presents: dance as a way of knowing: interview with Alva Noë

Embodied Techne Series
Marlon Barrios Solano interviewed the philosopher of Alva Noë in his brief visit to NYC. He explains his line of inquiry on perception and action and why dance (and human movement) is relevant for the understanding and development of consciousness. He also talks about his experience with the Lisa Nelson's "Tunning Scores" joint workshop and how certain approaches to dance training and composition can collaborate with science and philosophy in generating knowledge from an embodied perspective.
He is the author of the book "Action in Perception".

Alva Noe's bio from his website:

I am a Professor of Philosophy at the University of California, Berkeley

I work principally on the philosophy of mind and cognitive science, with special interest in the theory of perception. I am also interested in the philosophy of art, the history of analytic philosophy, Phenomenology, and Wittgenstein.

I am member of the UC Berkeley Institute for Cognitive and Brain Sciences and I am on the faculty of Berkeley's Cognitive Science Program. I am also a member of the new UC Berkeley Center for New Media.

During the 2007-2008 academic year I will be a Fellow of the Wissenschaftskolleg zu Berlin (Institute for Advanced Study in Berlin).

From 10 August 2007, through mid-July 2008, I can be reached by mail at the following address: Alva Noë; Fellow; Wissenschaftskolleg zu Berlin; Wallotstrasse 19; 14193 Berlin; Germany.

Produced by Marlon Barrios Solano for

Views: 1683

Location: NYC (Show Map)


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Comment by Jeannette Ginslov on June 23, 2008 at 5:41am
Thank you Alva and Marlon
This video is indeed inspiring and made me think of my ravings a few months back about the "post-choreographic". I too have been grappling with the "stuff" that needs to be negotiated by dance, audience and creator. It is not solely the lines, structure or narrative that engages the audience but what rises as a kind of, dare I say it, "vapour", around the performance that interests me.

And you Alva, have just confirmed what I needed to hear. Embodied phenomenology! Great. An understanding of what is transforming in you and around you and the dance and environment, for all three participants.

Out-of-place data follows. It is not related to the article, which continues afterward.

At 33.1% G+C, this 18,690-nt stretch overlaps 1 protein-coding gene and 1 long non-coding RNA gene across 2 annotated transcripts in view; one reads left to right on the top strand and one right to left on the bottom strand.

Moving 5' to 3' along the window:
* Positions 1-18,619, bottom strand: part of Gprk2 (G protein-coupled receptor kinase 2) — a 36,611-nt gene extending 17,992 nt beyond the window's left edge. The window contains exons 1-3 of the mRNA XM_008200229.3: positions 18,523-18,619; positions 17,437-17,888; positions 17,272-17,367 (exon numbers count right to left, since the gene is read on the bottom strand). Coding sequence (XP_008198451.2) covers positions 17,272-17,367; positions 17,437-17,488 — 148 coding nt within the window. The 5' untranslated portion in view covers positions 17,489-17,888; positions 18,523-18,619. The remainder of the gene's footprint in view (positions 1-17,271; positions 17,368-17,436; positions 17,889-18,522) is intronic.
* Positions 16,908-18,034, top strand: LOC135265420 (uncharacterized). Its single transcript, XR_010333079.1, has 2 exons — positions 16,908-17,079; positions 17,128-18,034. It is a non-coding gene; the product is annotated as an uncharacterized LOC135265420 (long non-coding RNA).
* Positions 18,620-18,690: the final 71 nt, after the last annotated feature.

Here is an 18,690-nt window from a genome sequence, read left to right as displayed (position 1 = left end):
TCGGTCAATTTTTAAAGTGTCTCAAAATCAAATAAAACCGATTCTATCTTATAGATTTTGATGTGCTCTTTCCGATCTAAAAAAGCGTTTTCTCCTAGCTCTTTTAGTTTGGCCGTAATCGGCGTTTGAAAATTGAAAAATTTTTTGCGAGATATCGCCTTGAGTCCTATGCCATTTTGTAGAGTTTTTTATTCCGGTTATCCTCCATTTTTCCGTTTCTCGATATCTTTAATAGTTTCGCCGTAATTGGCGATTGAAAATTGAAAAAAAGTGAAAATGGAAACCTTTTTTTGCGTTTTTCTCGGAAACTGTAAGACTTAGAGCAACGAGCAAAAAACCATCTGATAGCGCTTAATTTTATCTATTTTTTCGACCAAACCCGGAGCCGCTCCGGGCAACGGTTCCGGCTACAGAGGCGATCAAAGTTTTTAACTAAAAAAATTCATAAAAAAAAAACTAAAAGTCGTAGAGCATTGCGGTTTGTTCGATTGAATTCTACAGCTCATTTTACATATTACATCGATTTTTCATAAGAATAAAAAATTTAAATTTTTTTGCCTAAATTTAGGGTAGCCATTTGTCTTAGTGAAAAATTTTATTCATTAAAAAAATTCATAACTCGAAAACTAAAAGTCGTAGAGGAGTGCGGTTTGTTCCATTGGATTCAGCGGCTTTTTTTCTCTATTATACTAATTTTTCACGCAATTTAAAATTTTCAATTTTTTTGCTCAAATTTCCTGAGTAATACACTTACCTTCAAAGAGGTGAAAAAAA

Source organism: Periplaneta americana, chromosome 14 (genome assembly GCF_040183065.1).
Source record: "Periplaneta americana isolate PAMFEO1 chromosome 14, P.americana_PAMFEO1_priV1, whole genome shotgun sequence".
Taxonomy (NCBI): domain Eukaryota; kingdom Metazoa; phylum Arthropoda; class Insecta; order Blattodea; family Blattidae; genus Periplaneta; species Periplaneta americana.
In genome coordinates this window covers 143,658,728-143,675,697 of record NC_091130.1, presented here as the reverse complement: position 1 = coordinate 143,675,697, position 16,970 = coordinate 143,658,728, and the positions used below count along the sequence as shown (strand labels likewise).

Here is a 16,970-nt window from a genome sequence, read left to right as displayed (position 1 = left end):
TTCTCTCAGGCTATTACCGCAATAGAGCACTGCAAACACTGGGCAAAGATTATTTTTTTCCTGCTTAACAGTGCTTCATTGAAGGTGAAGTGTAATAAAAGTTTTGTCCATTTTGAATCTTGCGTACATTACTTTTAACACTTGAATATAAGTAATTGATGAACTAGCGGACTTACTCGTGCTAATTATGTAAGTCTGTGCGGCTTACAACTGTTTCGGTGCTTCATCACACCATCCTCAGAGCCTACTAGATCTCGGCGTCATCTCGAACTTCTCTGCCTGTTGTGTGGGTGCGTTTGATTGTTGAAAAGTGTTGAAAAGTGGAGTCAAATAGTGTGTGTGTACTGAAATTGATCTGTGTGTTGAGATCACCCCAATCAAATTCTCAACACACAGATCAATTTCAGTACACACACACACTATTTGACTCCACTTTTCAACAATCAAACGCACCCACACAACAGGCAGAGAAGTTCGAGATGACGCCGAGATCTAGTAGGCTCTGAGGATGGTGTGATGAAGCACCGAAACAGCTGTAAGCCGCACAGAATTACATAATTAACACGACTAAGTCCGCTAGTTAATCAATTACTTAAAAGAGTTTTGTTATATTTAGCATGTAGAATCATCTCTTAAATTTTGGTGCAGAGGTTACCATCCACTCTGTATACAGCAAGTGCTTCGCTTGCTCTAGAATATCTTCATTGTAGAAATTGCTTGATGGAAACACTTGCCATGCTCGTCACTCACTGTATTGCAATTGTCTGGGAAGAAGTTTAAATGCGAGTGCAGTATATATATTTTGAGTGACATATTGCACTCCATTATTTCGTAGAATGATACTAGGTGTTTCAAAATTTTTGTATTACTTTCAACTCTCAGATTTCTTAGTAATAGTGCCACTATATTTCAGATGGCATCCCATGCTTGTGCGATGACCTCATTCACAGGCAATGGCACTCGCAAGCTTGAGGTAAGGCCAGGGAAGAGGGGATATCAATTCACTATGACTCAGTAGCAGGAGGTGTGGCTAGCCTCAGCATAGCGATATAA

As you know, the dancer is always aware of mind and perceptual flow, seeing in real-time but also seeing shifts in perceptual flow and shifts in
perspective, as if there is a constant dialogue within the performer between the different 'performative selves' - one is aware of the structure and responds accordingly, one is aware of the shifts and slight differences that occur at each performance, so cause and effect vary slightly at each
performance, one is aware of mistakes and therefore new ideas and
possibilities, one that is aware of audience and the desire to evoke an
empathetic response in them; making them as kinetically or emotionally engaged and in an excited/aware state, one that is always judging the performance as a whole within a cultural context aware of place in time and history, with one that is the personal and the other political. And of course the locus of the Body. All three are interlinked.

But above all my search is for the enactment of experience, the fleshing out of experience that should be negotiated by the audience who have come to "see" the show, in order to engage with a re-distribution or re-negotiation of experience according to the artist presenting.

There is in fact a co-authorship between audience, performer and choreographer (who might also be the perfomers). All three are in this "dance of landscape" together, re-negotiating an understanding of what they are dealing with, within that hour or so of performance.

best wishes


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